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War-ravaged Syrian industrial zone hopes for new life

AFP , Thursday 20 Nov 2014
A general view shows the Zeno street frontline in Aleppo November 18, 2014 (Photo: Reuters)
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Once touted to become the biggest industrial zone in the Middle East, Sheikh Najjar near the ravaged Syrian city of Aleppo is now simply hoping for a second chance.

Most of its buildings have been reduced to carcasses -- destroyed, burned and pillaged during the past two years of fighting in Syria's former industrial powerhouse.

But with the government's recapture of the area, Aleppo's businessmen are taking their first steps to return and restore the once-bustling zone.

"The soldiers retook the industrial zone on July 7 and when we entered a week later, we saw the devastation. Some buildings had simply disappeared," said 55-year-old Mohamad Handie, the zone's director-general.

"Despite everything, we remain optimistic, because in the weeks that followed my arrival, I received many requests to return, rebuild, refurbish machines," he added.

"It was very encouraging."

Syria's civil war swept into Aleppo in mid-2012, and the fighting quickly divided the city between regime control in the west and rebel control of the east.

Sheikh Najjar, located to the northeast of the city, was in rebel hands and the scene of fierce battles until its recapture.

Near the industrial zone, the walls are still daubed with graffiti left behind by rebels, including the flags of the Islamic State jihadist group and Al-Qaeda affiliate Al-Nusra Front.

"Freedom for us and hell for the Alawites," reads one slogan, referring to the religious community to which President Bashar al-Assad belongs.

The Syrian conflict that began in March 2011 has ravaged the country's economy and infrastructure.

Economists say gross domestic product has contracted more than 40 percent, millions of homes have been destroyed, half the workforce is unemployed and inflation is around 50 percent.

Despite the lingering presence of snipers and the occasional sound of shelling, workers labour away in Sheikh Najjar, rebuilding walls, repainting and installing generators and cables.

"When I returned, my factory had been burnt. All the walls you see, I rebuilt and repainted them," said 51-year-old Mohamed Hajar, owner of Al-Bayan factory.

"Now I am repairing my machines," added Hajar, whose business making fabric for furnishings once exported to Bulgaria, Romania and Serbia.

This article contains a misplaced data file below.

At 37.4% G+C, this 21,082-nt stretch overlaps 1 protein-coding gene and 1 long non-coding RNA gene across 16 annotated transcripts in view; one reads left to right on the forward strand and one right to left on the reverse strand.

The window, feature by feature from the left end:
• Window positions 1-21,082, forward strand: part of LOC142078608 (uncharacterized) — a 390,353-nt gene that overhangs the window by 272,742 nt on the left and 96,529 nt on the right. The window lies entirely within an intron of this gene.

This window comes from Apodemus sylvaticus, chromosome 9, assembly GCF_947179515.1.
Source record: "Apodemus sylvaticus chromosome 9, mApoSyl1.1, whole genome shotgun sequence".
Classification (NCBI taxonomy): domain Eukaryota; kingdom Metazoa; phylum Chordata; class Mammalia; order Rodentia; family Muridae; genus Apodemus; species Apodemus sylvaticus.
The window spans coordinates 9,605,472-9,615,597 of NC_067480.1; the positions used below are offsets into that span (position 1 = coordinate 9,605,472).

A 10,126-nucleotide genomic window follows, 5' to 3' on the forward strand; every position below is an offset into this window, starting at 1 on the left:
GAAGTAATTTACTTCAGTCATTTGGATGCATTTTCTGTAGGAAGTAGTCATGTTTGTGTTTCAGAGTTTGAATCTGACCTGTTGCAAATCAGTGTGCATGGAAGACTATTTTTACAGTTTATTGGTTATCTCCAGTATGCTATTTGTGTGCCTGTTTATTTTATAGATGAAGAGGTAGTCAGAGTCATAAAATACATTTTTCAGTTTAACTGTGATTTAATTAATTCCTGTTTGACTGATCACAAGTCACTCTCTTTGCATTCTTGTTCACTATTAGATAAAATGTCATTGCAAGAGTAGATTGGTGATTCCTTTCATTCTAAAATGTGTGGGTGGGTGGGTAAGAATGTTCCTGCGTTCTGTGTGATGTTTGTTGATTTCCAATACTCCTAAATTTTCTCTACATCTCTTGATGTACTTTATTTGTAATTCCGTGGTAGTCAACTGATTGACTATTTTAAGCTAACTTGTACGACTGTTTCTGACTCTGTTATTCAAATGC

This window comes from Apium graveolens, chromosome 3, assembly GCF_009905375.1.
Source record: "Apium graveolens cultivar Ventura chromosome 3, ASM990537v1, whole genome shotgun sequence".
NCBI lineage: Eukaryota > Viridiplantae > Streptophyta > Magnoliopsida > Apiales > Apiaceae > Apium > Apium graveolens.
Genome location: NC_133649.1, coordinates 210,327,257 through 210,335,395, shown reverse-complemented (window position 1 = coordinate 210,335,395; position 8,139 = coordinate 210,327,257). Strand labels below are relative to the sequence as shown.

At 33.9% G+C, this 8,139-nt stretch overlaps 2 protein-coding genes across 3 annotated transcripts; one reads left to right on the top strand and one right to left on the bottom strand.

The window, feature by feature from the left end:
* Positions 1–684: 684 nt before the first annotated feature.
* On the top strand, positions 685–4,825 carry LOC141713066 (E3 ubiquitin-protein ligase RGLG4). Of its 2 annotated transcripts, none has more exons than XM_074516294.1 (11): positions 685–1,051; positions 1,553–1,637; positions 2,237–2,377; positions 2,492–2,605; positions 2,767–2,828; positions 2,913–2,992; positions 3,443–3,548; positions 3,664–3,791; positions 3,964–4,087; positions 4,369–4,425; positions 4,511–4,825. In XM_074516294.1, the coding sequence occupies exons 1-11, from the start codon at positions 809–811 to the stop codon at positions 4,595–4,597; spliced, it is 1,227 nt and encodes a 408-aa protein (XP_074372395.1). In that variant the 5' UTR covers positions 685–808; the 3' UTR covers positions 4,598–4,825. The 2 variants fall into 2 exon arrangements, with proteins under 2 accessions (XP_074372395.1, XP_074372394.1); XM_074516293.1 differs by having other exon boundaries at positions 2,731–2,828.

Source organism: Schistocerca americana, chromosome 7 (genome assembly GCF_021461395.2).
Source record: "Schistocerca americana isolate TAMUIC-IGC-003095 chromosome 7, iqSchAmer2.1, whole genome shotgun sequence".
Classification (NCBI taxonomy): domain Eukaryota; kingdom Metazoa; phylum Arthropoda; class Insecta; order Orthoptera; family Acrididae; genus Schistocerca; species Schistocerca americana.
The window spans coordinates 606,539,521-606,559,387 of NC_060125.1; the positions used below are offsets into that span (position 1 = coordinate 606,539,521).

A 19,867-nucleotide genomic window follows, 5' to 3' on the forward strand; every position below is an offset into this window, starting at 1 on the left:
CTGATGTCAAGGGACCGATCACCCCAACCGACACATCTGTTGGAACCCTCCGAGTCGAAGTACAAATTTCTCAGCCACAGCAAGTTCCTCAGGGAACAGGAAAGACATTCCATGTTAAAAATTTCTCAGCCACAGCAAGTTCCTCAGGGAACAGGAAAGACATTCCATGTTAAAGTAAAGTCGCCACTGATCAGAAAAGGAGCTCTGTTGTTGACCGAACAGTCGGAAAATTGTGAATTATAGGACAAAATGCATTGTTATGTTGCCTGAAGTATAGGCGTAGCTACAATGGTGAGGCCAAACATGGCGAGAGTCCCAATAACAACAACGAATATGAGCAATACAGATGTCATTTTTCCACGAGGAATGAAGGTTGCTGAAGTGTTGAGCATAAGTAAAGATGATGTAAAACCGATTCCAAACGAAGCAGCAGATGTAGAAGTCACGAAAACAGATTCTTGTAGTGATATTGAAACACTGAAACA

"I've been asleep for two years! So now, I'm working night and day. I have six Italian looms. Two are lightly damaged and won't take long to get back to work, two others were burnt and I have refurbished them," he said.

Two more charred looms, covered in a tarpaulin, are awaiting their turn, but the factory is already restarting work.

It is producing 1,000 metres (yards) of coloured fabric a day, after repairs that have already cost Hajar $75,000.

To return the factory to full capacity would cost the dynamic entrepreneur eight times his outlay so far.

When the industrial zone was established in 2004, it was intended to host 6,000 companies, and 1,250 were already there.

Most produced textiles, though there were also engineering, food, and chemical and pharmaceutical operations, employing 42,000 people.

Today, 140 businesses have reopened their doors, and Handie hopes that around 900 will be up and running within two years.

For that to happen, the state will need to invest $62.5 million (50 million euros) in infrastructure, because the zone now lacks virtually everything, and the businesses at least $500 million.

But that may be a tall order for the Syrian government, which is struggling to make ends meet and is heavily reliant on aid from its allies.

Handie accuses Turkey, a key backer of the Syrian opposition, of pillaging machines from Sheikh Najjar's factories and insists many of them are still on the other side of the border.

But despite the challenges, those who have returned to Sheikh Najjar are ebullient.

"I stopped working in 2012 and I lived like a zombie for two years, but I have come back to life being back in my factory," said an emotional Muwaffaq Abawi, head of a plastics factory.

"Look at me. I'm really alive! And now I'm rebuilding, repainting, restoring. I'm not going to die. We are a people who are not born to die."

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